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arts

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Rauschenberg, Robert (1925-2008)  

Robert Rauschenberg was one of the most prolific and innovative artists of the late twentieth and early twenty-first centuries. He was at the core of a group of interdisciplinary artists including Jasper Johns, John Cage, and Merce Cunningham, whose influence on the face of American art has been nothing short of revolutionary.

Dubbed both Neo-Dada for their use of found objects and Proto-Pop for their inclusion of media imagery, Rauschenberg and Johns led painting away from the introspection of the dominant Abstract Expressionist movement to the everyday world of common objects and recognizable imagery, thus paving the way for such Pop painters as Andy Warhol.

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Rauschenberg was born to a blue-collar family in Port Arthur, Texas on October 22, 1925. After a tour in the Navy, he attended the Kansas City Art Institute and the Académie Julian in Paris. He also spent several summers in the late 1940s and early 1950s at Black Mountain College in North Carolina.

The experimental atmosphere at Black Mountain encouraged artists of all disciplines to share ideas and to collaborate. Rauschenberg participated in an early multi-media performance there with composer John Cage and choreographer Merce Cunningham. Cage's interest in Zen Buddhism and his philosophy of favoring outside inspiration rather than personal expression had a great impact on Rauschenberg.

Rauschenberg began including common objects in his art through collage and assemblage. He often employed the bravura brushwork of the Abstract Expressionists, but he also incorporated objects from real life such as pillows, brooms, tires, and all manner of salvaged detritus. Monogram (1955-1959), for example, includes a stuffed goat. He liked to say that he operated in the gap between art and life. He christened these works "combines."

Rauschenberg moved to New York City in 1949 and was briefly married to painter Susan Weil. In 1953 he met Jasper Johns, and they formed an intense personal and creative relationship that lasted until 1961. The painters critiqued one another's work, exchanged ideas, and together established a mode of making art that challenged Abstract Expressionism's emphasis on self-revelation.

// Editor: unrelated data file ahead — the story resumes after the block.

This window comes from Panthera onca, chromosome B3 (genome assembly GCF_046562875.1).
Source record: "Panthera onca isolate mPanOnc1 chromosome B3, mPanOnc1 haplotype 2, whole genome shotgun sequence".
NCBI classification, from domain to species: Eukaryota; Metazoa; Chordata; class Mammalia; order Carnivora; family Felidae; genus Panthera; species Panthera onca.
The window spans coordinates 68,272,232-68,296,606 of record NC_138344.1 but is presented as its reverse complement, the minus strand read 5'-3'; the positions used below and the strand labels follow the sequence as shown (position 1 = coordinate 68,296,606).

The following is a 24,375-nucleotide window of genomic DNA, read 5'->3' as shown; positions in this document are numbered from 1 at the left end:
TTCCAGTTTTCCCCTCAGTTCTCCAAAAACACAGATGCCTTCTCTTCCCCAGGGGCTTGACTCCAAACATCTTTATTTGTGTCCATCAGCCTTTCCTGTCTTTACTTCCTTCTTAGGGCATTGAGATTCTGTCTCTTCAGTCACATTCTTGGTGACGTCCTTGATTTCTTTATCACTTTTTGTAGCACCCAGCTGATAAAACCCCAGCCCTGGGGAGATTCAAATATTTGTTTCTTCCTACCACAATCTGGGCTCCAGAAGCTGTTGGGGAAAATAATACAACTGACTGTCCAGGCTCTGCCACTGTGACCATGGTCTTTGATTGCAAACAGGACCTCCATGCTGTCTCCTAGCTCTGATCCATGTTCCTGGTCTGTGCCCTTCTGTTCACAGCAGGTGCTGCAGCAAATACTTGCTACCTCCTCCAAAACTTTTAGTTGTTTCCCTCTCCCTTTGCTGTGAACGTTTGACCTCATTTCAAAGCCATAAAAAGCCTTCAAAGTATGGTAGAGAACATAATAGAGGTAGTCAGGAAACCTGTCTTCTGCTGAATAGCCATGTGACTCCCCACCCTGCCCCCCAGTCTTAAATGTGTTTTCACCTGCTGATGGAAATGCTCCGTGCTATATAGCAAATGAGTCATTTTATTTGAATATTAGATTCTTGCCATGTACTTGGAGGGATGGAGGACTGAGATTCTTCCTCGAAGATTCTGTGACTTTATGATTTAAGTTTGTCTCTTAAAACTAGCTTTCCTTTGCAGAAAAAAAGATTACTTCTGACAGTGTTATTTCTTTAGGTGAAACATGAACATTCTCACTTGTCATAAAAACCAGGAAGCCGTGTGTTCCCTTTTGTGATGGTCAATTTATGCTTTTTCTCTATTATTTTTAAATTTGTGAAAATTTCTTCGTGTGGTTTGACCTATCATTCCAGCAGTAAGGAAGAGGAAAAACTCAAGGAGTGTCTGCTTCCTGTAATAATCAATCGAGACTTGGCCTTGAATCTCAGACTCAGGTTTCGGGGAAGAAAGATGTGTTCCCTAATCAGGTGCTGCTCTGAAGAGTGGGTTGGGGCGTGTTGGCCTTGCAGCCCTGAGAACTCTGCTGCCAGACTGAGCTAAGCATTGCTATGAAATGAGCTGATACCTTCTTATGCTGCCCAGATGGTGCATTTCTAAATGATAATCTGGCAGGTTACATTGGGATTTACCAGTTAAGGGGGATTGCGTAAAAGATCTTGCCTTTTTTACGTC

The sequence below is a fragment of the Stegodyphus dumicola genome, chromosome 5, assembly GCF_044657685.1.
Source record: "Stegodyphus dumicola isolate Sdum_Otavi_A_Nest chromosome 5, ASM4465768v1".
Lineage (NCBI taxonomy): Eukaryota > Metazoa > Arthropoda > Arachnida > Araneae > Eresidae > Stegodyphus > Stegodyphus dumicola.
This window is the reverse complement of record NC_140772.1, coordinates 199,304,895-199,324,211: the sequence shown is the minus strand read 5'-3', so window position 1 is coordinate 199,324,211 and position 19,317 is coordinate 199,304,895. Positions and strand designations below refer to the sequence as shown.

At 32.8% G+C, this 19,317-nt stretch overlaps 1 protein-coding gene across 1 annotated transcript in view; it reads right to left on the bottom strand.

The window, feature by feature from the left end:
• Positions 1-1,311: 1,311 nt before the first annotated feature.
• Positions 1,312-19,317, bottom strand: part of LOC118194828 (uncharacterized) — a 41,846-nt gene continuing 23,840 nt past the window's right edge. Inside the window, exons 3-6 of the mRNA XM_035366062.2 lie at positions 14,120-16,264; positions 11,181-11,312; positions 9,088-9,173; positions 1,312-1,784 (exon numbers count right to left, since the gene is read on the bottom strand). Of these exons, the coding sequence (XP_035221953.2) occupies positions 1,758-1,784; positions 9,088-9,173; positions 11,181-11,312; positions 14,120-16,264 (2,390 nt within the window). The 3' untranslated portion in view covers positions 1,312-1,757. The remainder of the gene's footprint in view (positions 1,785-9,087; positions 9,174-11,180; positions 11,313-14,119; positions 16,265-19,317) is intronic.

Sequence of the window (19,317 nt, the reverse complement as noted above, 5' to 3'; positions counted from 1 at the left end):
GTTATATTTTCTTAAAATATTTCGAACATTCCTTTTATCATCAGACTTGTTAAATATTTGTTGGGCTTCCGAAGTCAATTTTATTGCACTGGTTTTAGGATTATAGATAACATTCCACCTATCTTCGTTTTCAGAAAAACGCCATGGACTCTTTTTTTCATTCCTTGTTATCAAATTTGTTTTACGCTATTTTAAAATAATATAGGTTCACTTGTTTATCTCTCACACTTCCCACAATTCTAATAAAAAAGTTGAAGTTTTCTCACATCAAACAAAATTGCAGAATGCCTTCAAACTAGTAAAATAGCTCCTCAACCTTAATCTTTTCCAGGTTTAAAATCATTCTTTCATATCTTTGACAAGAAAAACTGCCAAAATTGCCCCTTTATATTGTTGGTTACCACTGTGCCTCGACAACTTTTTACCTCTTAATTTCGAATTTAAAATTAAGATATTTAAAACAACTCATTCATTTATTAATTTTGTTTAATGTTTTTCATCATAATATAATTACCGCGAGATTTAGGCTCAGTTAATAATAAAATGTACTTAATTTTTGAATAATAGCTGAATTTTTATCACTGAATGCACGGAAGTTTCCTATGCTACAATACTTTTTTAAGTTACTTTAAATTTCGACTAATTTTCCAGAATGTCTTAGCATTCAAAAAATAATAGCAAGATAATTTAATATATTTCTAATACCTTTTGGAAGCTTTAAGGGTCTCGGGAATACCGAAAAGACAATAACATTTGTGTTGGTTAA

Rauschenberg questioned the connection between feelings and paint both verbally and visually. For example, in Factum I (1957) he apes the spontaneously "unique" drips and splatters of Action Painting and then cleverly reproduces them in Factum II (1957).

Rauschenberg's de-emphasis of the self in his work is particularly meaningful when analyzed in the context of McCarthy-era . How could a gay man explore his inner feelings if revealing his true self meant having to face ostracism and even persecution?

In response, Rauschenberg's strategies ranged from campy coding as he included such telling tidbits as photos of Judy Garland in Bantam (1954) to witty all-out assault as he un-drew the work of an older artist in Erased de Kooning (1953).

After the rupture of his relationship with Johns, Rauschenberg explored the potential of silkscreen printing in a series of paintings featuring appropriated images. These pictorially complex works feature photographic images lifted from the news of the day, and they can almost be read as history paintings. With their inclusion in the 1964 Venice Biennale, the artist gained international prominence.

Rauschenberg continued working in a variety of media throughout the 1970s, and in 1985 he launched the ambitious Rauschenberg Overseas Cultural Interchange (ROCI). This global enterprise of traveling, exhibiting, and collaborating provided a perfect conduit for Rauschenberg's continued work in the gap between art and life. The ROCI project posits art as a conduit for social interaction and intercultural diplomacy.

In the 1990s, Rauschenberg revived the ancient fresco process, though typically he used photographically based images embedded in the plaster surfaces. For Rauschenberg, this interplay of material and image is reflective of his larger philosophy regarding the connections between art and life.

Rauschenberg died on May 12, 2008 in Captiva Island, Florida, where he owned a home and studio.

Jeffery Byrd

     

 
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    Bibliography
   

Hunter, Sam. Robert Rauschenberg. New York: Rizzoli, 1999.

Katz, Jonathan. "The Art of Code: Jasper Johns and Robert Rauschenberg." Significant Others, Creativity and Intimate Partnership. Whitney Chadwick and Isabelle de Courtivron, eds. London: Thames and Hudson, 1993. 189-207.

 

    Citation Information
         
    Author: Byrd, Jeffery  
    Entry Title: Rauschenberg, Robert  
    General Editor: Claude J. Summers  
    Publication Name: glbtq: An Encyclopedia of Gay, Lesbian, Bisexual,
Transgender, and Queer Culture
 
    Publication Date: 2002  
    Date Last Updated June 21, 2012  
    Web Address www.glbtq.com/arts/rauschenberg_r.html  
    Publisher glbtq, Inc.
1130 West Adams
Chicago, IL   60607
 
    Today's Date  
    Encyclopedia Copyright: © 2002-2006, glbtq, Inc.  
    Entry Copyright © 2002, glbtq, Inc.  
 

 

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